Familial risk of colorectal cancer: the genes only tell part of the story


Colorectal cancer is the third most common cancer in the world. Researchers currently assume that the disease is 35 percent hereditary. The main risk factors include a family history of the disease. In recent years, researchers have also identified around 100 tiny gene variations that are widespread in the population (single nucleotide polymorphisms – SNPs) and that affect the risk of colorectal cancer. However, current results obtained by the DKFZ scientists led by Hermann Brenner and Korbinian Weigl suggest that these SNPs account for a considerably lower share of the higher familial risk of colorectal cancer than previously assumed.

The DKFZ researchers began by examining the standard statistical methods used to estimate this share and noticed a number of weaknesses in the calculation which, when aggregated, lead to the impact of the SNPs being considerably overestimated. “In particular, the standard methods currently used assume that the familial clustering is ultimately 100 percent hereditary,” noted Korbinian Weigl, lead author of the study. “On that basis, they then calculated the percentage that can be accounted for by the gene variants known to date.”

The team led by Brenner and Weigl evaluated data on 7,927 subjects in a case control study, including 4,447 patients with colorectal cancer and 3,480 healthy subjects in the control group. “We developed a new method of calculation that does not assume right from the start that the familial risk is completely genetic in nature,” explained study director Hermann Brenner. The researchers then used this method to evaluate the data on their probands.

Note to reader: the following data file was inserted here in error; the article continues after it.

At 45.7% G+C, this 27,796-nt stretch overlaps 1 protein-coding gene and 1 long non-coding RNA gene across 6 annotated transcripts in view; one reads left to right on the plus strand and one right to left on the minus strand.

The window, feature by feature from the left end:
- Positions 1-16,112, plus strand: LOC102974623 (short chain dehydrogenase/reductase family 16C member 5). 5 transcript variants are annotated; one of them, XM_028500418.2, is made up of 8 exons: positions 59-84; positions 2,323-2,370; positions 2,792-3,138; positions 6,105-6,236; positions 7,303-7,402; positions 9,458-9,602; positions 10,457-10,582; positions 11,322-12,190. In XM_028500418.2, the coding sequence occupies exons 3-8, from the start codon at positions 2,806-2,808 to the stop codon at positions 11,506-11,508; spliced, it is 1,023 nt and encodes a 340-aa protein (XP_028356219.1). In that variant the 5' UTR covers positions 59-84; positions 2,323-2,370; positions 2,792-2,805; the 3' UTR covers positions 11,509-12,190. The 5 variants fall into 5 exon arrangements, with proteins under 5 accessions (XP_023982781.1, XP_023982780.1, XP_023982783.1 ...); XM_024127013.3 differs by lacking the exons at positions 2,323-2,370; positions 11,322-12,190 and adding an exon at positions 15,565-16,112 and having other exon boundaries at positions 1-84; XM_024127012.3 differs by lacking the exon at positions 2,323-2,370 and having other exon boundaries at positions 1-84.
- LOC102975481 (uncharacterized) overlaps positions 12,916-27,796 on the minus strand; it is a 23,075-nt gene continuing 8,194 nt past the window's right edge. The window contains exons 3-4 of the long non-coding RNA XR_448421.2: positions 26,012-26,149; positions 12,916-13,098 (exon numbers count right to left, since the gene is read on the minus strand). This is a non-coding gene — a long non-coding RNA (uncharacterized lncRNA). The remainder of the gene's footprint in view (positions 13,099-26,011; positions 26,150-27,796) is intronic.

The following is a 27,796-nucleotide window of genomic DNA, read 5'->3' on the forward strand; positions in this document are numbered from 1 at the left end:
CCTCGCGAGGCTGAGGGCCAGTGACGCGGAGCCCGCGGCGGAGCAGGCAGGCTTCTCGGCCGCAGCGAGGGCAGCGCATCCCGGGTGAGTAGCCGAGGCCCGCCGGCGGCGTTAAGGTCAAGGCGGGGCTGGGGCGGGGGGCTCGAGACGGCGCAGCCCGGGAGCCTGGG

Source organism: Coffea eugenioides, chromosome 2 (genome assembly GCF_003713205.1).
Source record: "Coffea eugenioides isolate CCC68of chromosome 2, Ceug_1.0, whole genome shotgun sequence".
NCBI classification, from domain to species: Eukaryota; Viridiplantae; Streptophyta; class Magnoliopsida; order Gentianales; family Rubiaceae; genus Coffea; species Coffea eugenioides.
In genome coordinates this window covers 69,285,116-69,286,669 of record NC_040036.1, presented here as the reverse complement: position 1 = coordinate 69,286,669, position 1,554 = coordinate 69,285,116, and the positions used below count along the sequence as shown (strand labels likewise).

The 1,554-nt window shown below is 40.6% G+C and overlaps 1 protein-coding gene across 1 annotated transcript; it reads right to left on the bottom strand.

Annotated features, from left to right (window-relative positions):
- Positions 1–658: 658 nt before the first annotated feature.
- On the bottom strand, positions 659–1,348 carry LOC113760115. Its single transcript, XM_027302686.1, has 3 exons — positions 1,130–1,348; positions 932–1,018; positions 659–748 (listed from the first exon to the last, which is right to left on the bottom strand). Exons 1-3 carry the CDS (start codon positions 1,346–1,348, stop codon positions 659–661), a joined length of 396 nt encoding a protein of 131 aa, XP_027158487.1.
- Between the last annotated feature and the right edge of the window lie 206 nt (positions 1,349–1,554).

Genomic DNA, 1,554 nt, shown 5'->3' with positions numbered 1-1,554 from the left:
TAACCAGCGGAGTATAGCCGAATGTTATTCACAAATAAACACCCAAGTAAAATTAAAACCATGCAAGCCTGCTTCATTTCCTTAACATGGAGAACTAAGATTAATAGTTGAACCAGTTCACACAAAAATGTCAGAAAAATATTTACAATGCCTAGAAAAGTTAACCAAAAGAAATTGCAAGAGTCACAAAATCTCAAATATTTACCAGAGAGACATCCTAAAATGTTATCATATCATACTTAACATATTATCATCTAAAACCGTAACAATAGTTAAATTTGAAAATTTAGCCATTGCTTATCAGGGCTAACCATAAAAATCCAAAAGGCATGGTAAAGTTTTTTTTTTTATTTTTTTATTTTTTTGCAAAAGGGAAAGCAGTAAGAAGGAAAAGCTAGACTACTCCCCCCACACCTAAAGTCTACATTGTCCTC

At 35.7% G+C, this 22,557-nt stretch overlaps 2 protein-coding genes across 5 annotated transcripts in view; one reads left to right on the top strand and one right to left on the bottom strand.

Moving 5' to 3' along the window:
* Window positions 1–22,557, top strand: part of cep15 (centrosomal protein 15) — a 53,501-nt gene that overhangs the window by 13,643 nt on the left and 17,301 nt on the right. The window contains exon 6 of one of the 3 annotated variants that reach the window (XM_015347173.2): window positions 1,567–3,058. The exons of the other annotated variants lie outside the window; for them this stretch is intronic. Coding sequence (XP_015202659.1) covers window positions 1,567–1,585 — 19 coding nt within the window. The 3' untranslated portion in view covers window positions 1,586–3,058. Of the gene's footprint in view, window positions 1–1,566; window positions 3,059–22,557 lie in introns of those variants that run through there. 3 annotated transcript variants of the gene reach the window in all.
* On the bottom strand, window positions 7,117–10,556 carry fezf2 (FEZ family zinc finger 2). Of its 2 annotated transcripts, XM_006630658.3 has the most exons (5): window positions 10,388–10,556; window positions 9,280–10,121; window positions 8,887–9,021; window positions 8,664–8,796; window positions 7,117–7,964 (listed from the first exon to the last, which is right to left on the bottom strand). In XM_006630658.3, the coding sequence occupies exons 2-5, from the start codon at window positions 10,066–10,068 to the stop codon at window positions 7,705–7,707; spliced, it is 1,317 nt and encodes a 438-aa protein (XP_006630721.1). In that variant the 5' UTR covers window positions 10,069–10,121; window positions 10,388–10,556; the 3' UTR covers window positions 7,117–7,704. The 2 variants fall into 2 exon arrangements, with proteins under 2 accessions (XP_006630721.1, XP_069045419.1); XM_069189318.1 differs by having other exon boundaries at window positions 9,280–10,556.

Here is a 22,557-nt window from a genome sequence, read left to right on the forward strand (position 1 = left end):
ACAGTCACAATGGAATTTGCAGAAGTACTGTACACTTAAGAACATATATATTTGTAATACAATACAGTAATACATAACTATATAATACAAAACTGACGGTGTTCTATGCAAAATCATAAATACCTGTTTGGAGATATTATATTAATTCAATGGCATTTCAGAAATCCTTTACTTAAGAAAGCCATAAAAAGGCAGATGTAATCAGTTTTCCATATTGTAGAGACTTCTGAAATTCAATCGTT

The influence of the SNPs was indeed considerably lower using this method than assumed. While previous calculations estimated that the currently known gene variants account for 9.6 to 23.1 percent of the higher familial risk of colorectal cancer, the new calculations by the DKFZ researchers found an estimated influence of the SNPs of between 5.4 and 14.3 percent.

“The results correlate very well with the results of a different DKFZ study published last year,” Brenner remarked. The previous study showed that in half-siblings of colorectal cancer patients, the risk of developing cancer was the same as for “real” siblings. “That suggests that common risk factors, such as particular dietary habits, smoking, or a lack of exercise, play a considerably greater role than previously assumed.”

For the future assessment of the individual risk of colorectal cancer, that certainly does not mean that the gene variants associated with a heightened risk have become meaningless, however. “Instead, our study shows how important it is to look at both genetic and other risk factors in the family to arrive at a realistic assessment,” Weigl continued. In other words, someone who only has a few risk-associated gene variants in their DNA should not rest assured that they will not develop colorectal cancer, for example if their lifestyle increases their risk. Conversely, colorectal cancer is not inevitable in people with an unfavorable genetic disposition if their individual behavior decreases their risk. At any rate, it is always advisable to make use of the very effective screening options for colorectal cancer.

Weigl K, Chang-Claude J, Hsu L, Hoffmeister M, Brenner H. Establishing a valid approach for estimating familial risk of cancer explained by common genetic variants. International Journal of Cancer 2019, DOI: 10.1002/ijc.32664

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